I have the luxury of leaving after my vacation, but most of them, my parents included, must live this reality every day.


The surprising thing was that not five minutes after the barrage of gunshots had ended, people went about their normal activities with children outside playing and adults running errands.  At first, I was shocked at how quickly people returned to their activities. Later, I was also shocked at how naturally a hairdresser would talk about a young man whose corpse had been abandoned on the streets and how he was good-looking. The fact was that no one was comfortable with moving the body because they did not know who killed him, and none wanted to implicate themselves in an ugly situation. The biggest question was who killed him. Was it the separatists or the military? Either one could cause trouble if you tried to do the humane thing and move him to the mortuary.

Once I got over my shock, the next feeling was understanding and empathy. Honestly, what did I expect them to do? After seeing my elderly parents fall to the floor as a means of safety for people accustomed to gunshots and dead bodies, I thought, “this is their reality.” I have the luxury of leaving after my vacation, but most of them, my parents included, must live this reality every day. The truth is that you see your neighbour today, and tomorrow they could be one of the dead. The fact that everyone lives feeling that tomorrow could be their turn is no life, but it is their life. In the words of my mum, “Everyone keeps hoping that they will not be the next target.”


Where this is going, no one really knows, but the people are making the best of the worst situation because that has become normal.


I lived this life for six months, and it was hard, but how about those people who have been living it for six years and are still going through it? My mum told me three people were murdered recently, one at his place of business and one in front of his wife. Where this is going, no one really knows, but the people are making the best of the worst situation because that has become normal. Many have been killed, many homeless and villages burnt. Gunshots now and then, bodies on the road in the morning, kidnappings for ransom, irregular school sessions, and more, all of these have become their every day.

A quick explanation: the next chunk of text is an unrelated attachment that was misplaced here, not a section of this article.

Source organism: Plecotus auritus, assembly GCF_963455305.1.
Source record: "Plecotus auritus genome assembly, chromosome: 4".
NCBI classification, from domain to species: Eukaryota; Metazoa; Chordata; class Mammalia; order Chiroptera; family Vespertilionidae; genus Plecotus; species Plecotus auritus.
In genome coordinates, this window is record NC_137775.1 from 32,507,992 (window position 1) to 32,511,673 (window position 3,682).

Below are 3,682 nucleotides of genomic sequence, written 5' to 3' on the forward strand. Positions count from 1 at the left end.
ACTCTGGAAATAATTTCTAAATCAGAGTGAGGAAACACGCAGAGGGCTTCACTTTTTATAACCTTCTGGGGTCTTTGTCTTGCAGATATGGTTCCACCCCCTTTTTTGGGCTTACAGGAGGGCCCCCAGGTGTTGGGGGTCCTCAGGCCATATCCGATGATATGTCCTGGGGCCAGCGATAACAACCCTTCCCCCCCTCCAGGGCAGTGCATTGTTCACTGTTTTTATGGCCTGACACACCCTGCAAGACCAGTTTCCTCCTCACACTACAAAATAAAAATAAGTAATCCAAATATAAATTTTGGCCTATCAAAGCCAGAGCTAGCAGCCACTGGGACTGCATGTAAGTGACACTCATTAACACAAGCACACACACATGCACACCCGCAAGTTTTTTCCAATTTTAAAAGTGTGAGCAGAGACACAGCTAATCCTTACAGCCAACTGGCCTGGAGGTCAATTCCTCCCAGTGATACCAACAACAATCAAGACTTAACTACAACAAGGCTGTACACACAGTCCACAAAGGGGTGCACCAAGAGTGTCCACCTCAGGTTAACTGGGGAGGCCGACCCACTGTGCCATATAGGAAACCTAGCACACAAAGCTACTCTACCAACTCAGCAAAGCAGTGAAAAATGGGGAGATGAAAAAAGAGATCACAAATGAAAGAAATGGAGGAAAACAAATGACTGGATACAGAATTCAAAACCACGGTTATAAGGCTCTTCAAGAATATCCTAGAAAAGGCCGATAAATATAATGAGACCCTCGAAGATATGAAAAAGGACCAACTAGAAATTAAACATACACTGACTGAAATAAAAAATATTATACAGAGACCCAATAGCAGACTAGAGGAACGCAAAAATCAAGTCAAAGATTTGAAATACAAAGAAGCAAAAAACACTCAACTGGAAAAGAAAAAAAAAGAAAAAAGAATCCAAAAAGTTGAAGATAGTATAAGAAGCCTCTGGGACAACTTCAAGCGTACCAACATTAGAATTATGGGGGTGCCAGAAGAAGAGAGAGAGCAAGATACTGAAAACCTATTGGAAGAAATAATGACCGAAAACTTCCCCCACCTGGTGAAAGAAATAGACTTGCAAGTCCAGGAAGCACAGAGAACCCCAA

The Global health equity @ Western blog is a space to reflect on health and well-being worldwide, in my understanding. It is important to remember that the very guarantee of life is precarious for so many living conflicts daily around the world. My research intends to explore the impact of this crisis on the health of Cameroonians, especially the youths. And the challenges of life for those living as IDPs.




  Anglophone Crisis in Cameroon: A Report on Recent Incidents Of violence Committed by Elements of the Defence and Security Forces and Non-State Armed Groups – Centre for Human Rights and Democracy in Africa. (n.d.). Retrieved October 23, 2022, from https://www.chrda.org/anglophone-crisis-in-cameroon-a-report-on-recent-incidents-of-violence-committed-by-elements-of-the-defence-and-security-forces-and-non-state-armed-groups/




Photo by Edouard TAMBA on Unsplash